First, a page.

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Work and Energy

Section 1

Section 1: Work, Power, and Machines


Preview
Key Ideas
Bellringer
What Is Work?
Math Skills
Power
Machines and Mechanical Advantage

Work and Energy

Section 1

Key Ideas
How is work calculated?
What is the relationship between work and
power?
How do machines make work easier?

Work and Energy

Section 1

Bellringer
1. Which of the following is an example of work: bowling or
reading?
2. a. A man pushes against a brick wall, which doesnt move. Is
this an example of work?
b. A student carries her books to class. Is this an example of
work?
c. A woman raises and lowers dumbbells at the gym. Is this an
example of work?
d. A book falls off a table and lands on the floor. Is this an
example of work?

Work and Energy

Section 1

What Is Work?
How is work calculated?
Work is calculated by multiplying the force by
the distance over which the force is applied.
work = force x distance, or W = Fd
The force must be applied in the direction of the
objects motion.

Work and Energy

Section 1

What Is Work?, continued


work: the transfer of energy to an object by the
application of a force that causes the object to move in
the direction of the force
Work is zero when an object is not moving.
Work is measured in joules (J):
1 N m = 1 J = 1 kg m2/s2

Work and Energy

Visual Concept: Work

Section 1

Work and Energy

Section 1

Math Skills
Work
Imagine a father playing with his daughter by lifting her
repeatedly in the air. How much work does he do with
each lift if he lifts her 2.0 m and exerts an average force
of 190 N?
1. List the given and unknown values.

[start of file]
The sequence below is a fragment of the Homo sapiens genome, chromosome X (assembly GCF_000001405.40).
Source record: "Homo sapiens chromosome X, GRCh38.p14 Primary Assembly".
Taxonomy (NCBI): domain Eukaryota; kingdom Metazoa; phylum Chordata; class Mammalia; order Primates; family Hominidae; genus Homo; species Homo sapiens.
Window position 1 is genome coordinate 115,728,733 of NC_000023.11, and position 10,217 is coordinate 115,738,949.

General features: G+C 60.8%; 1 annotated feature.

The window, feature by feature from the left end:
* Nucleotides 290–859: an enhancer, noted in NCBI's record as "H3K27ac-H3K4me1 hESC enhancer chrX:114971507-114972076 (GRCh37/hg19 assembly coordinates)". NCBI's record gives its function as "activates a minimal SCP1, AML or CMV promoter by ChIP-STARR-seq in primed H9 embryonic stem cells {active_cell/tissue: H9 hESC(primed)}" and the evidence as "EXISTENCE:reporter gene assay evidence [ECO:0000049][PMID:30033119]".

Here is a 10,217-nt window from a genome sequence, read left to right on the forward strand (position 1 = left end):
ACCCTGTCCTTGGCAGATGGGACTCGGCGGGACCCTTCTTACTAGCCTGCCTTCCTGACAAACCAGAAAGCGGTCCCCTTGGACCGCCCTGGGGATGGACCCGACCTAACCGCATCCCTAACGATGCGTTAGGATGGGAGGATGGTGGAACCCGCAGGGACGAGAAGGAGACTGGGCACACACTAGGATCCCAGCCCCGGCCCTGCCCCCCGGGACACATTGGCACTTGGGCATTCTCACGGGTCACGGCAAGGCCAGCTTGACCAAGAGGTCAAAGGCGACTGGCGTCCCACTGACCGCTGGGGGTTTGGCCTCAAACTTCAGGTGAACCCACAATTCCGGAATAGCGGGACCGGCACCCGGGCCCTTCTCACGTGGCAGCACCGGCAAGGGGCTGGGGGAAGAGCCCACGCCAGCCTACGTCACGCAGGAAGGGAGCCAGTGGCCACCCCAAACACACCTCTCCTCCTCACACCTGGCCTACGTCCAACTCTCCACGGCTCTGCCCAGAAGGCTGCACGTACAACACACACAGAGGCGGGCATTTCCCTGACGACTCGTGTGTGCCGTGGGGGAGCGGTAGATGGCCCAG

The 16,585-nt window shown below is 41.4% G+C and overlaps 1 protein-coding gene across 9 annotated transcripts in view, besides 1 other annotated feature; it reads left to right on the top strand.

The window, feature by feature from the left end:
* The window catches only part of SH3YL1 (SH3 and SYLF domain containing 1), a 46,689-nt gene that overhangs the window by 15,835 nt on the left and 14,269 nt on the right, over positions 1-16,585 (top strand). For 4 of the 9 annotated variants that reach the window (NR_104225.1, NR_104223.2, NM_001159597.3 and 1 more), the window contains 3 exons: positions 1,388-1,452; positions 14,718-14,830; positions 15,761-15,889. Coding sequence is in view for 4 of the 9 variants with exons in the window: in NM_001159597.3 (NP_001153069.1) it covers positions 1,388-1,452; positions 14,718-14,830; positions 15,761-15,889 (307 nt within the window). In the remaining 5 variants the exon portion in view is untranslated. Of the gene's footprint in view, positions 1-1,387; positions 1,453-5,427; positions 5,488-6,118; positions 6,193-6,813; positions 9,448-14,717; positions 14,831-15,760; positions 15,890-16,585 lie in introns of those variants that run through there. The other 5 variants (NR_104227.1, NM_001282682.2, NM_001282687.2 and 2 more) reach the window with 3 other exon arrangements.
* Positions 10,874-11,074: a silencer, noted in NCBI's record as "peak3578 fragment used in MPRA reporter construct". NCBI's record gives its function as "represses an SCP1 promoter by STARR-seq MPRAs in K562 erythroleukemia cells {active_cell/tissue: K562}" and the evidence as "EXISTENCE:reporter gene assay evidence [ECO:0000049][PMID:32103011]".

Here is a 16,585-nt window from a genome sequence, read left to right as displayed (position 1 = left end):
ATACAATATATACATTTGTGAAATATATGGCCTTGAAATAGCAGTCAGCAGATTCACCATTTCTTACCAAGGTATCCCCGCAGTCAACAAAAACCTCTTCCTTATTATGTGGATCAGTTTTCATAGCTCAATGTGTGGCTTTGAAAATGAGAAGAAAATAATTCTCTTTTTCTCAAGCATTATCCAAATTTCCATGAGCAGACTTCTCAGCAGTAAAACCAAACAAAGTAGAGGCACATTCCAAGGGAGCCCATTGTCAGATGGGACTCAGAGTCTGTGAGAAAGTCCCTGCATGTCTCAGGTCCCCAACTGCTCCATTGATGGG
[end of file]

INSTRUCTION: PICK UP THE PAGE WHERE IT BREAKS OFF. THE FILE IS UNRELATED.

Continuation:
Given:
force, F = 190 N
distance, d = 2.0 m
Unknown: work, W = ? J

Work and Energy

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Math Skills, continued


2. Write the equation for work.
work = force distance
W=f d
3. Insert the known values into the equation, and
solve.
W = 190 N 2.0 m = 380 Nm
W = 380 J

Work and Energy

Section 1

Power
What is the relationship between work and
power?
Power is the rate at which work is done, or how
much work is done in a given amount of time.
work
W
power
, or P
time
t

Work and Energy

Section 1

Power, continued
power: a quantity that measures the rate at which work
is done or energy is transformed
Power is measured in watts (W):
1 W = 1 J/s

Work and Energy

Visual Concept: Power

Section 1

Work and Energy

Section 1

Math Skills
Power
Lifting an elevator 18 m takes 100 kJ. If doing so takes
20 s, what is the average power of the elevator during
the process?
1. List the given and unknown values.
Given:
work, W = 100 kJ = 1 105 J
time, t = 20 s
Distance is not needed.
Unknown: power, P = ? W

Work and Energy

Section 1

Math Skills, continued


2. Write the equation for power.
work
power
time
W
P
t
3. Insert the known values into the equation, and
solve.
1 105 J
P
5 103 J/s
20 s
P 5 103 W 5 kW

Work and Energy

Section 1

Machines and Mechanical Advantage


How do machines make work easier?
Machines help do work by changing the size of
an input force, the direction of the force, or both.

Work and Energy

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Machines and Mechanical Advantage,


continued
Mechanical advantage is an important ratio.

mechanical advantage: a quantity that expresses how


much a machine multiplies force or distance
output force
input distance
mechanical advantage

input force
output distance

Work and Energy

Section 1

Math Skills
Mechanical Advantage
Calculate the mechanical advantage of a ramp that is
5.0 m long and 1.5 m high.
1. List the given and unknown values.
Given:

input distance = 5.0 m


output distance = 1.5 m

Unknown:

mechanical advantage = ?

Work and Energy

Section 1

Math Skills, continued


2. Write the equation for mechanical advantage.
We need only the distance part of the full equation:
input distance
mechanical advantage =
output distance
3. Insert the known values into the equation, and
solve.

5.0 m
3.3
mechanical advantage =
1.5 m